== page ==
Psychologists have been mulling over the human brain for eons. Only recently they have been studying how people make decisions. They have concluded that some people see life as black-and-white and others see shades of gray.
Yeah, I know…. Duh. But a recent Wall Street Journal article, Why So Many People Can’t Make Decisions, offers some useful tips to those who are going through a divorce (whether litigation or collaborative law) and those professionals who are assisting them.
Shades of gray people have more trouble in relationships. They can’t seem to make decisions and when they do, they regret them. It’s easy to see that troubled relationships may end in divorce, but the key concept here is the difficulty in making decisions during the divorce negotiations. Having to make decisions on how to divide the family wealth and debt is sure to make anybody stop and think carefully before committing.
Black-and-white thinkers tend to focus on what is important to them. If your spouse is one of these, pay attention to what is important to him or her. Focus on those things to find a way to reach a compromise in your divorce. Shades-of-gray people are overwhelmed with too many choices. If your spouse is one of these, try to pare down the number of options for dividing property or sharing time with the kids.
You can avoid making the big divorce decisions altogether by choosing the litigation route and tossing the decision to a judge. Or you can maintain control of your divorce by choosing the collaborative law process. In the latter, you get to make quick or slow decisions. You can pare down your choices or expand them. Collaborative law divorce is a process than can be molded to fit black-and-white thinkers and shades-of-gray thinkers, even if they are husband and wife.
Cameron Crowe and Nancy Wilson have used the collaborative law process to end their marriage. Cameron is writer and director of movies like Singles, Jerry Maguire and Almost Famous. Nancy is a singer and songwriter from the rock band Heart.
This couple is demonstrating unusually mature and intelligent behavior for what the public has learned to expect from entertainment celebrities. This is role model behavior here.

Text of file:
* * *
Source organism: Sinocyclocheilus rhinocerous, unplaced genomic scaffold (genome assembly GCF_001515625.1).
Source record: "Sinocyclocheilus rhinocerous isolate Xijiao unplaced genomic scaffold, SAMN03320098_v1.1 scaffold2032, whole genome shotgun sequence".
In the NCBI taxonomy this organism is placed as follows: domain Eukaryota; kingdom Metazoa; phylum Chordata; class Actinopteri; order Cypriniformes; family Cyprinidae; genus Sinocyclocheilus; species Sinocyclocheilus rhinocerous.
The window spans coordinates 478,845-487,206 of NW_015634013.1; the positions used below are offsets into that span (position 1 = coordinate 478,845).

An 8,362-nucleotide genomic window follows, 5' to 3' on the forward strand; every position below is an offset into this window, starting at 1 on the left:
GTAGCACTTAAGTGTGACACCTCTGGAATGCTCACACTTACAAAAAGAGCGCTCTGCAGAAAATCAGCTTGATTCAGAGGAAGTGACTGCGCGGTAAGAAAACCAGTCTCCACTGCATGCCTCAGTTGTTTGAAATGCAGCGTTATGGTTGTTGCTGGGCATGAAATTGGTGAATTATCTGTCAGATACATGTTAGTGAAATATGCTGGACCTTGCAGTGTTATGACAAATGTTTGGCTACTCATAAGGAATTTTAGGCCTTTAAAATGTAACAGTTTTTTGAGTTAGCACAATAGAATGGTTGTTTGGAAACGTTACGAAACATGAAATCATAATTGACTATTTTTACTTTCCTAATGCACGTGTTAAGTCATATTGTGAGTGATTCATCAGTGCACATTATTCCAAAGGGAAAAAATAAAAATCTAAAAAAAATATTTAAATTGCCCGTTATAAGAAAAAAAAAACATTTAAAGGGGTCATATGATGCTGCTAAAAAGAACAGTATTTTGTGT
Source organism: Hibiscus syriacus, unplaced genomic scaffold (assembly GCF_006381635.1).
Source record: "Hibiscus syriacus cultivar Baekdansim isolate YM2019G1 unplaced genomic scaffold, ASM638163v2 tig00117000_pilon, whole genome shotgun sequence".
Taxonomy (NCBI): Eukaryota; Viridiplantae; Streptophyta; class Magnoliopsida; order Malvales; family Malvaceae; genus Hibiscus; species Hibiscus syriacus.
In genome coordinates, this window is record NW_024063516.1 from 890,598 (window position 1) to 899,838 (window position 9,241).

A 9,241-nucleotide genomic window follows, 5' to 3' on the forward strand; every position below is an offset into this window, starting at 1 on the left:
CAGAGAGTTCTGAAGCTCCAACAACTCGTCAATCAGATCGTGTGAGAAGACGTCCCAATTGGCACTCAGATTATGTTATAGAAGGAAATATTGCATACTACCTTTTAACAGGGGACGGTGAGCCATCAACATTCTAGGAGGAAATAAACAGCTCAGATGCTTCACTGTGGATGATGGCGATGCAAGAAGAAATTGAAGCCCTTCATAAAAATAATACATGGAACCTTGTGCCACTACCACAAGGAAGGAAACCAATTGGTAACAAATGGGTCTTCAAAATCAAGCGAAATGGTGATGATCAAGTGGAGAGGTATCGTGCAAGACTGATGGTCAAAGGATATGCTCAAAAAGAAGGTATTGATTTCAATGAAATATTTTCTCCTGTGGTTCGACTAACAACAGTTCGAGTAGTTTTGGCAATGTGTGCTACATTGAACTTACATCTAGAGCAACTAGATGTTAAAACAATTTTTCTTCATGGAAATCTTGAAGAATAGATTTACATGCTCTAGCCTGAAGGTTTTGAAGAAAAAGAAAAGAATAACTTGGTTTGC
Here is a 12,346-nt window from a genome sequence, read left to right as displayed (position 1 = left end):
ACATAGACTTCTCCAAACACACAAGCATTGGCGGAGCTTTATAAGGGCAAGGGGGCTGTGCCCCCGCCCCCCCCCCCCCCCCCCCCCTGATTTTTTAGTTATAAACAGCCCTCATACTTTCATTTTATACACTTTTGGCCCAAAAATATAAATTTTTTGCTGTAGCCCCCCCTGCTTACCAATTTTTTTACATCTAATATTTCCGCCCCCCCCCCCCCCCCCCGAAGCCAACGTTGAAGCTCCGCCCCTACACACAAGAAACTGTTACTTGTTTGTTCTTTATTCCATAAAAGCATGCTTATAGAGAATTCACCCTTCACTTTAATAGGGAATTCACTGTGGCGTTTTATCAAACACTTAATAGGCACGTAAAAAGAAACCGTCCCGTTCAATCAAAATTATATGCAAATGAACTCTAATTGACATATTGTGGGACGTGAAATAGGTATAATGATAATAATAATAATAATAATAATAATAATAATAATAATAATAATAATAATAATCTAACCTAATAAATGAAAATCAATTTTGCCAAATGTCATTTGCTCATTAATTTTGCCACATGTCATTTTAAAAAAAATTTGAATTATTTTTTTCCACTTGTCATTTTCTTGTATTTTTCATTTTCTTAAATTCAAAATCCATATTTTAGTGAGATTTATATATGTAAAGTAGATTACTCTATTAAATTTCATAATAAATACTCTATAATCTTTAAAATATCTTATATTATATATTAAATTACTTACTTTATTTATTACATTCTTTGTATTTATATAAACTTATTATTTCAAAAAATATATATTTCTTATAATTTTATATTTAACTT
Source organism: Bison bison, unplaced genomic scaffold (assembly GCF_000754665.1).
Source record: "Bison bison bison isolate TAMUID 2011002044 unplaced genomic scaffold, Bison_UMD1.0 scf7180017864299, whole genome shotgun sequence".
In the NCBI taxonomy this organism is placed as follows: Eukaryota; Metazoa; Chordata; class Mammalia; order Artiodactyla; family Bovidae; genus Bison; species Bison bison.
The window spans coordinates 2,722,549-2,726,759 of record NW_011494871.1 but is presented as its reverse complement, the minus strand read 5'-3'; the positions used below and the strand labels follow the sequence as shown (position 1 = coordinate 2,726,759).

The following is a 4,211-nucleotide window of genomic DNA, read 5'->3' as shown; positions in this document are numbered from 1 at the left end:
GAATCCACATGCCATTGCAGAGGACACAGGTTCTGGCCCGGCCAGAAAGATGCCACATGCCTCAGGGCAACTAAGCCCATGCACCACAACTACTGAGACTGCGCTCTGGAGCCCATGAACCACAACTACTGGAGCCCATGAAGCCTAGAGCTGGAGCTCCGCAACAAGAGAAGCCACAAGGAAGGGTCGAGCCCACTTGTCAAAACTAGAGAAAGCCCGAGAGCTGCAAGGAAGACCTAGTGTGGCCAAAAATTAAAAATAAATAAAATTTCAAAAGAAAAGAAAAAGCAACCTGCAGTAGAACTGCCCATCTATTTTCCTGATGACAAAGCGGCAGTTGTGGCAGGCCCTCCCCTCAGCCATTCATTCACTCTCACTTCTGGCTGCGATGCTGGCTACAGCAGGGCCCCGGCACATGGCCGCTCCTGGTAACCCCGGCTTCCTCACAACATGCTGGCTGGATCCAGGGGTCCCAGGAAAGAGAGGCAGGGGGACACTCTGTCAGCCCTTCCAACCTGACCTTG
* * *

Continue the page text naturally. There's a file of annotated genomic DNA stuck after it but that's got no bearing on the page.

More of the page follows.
Given the length of their marriage, their separate and combined careers, their separate and community property and their children, this collaborative case must have been complex. They kept it private while working to a collaborative resolution over a number of months.
For what little there is to read on this divorce, go to http://tiny.cc/zoof0 and http://normatrusch.com/blog/.
In Handling a Boss Who Micromanages, Wall Street Journal columnist, Sue Shellenbarger, addressed a reader question about a micromanaging boss in the throws of a bitter divorce. Whether you are in College Station or Boston, this is a problem that occurs frequently when a fellow employee is duking out a divorce. By the looks of it, I doubt if this boss chose the collaborative law route for her divorce.
Litigated divorces take a lot of time and energy. The divorcing parties have no control over the requirements and time involved. This can drive a person to seek excessive control at work. That, in turn, can cause coworker anxiety, distraction and wasted time. The experts quoted in this column recommend the reader hunt down the boss, stand in front of the boss’ office door at 7:30 am and meet with the human resources manager and the CEO. This may be effective, but it sure does eat away at constructive work time.
If you are considering a divorce, for the sake of your own job as well as that of your coworkers, learn about collaborative law. It is a divorce method that lets you be in control of the process, the time demands and the pace. For more information, visit the Collaborative Law Institute of Texas website.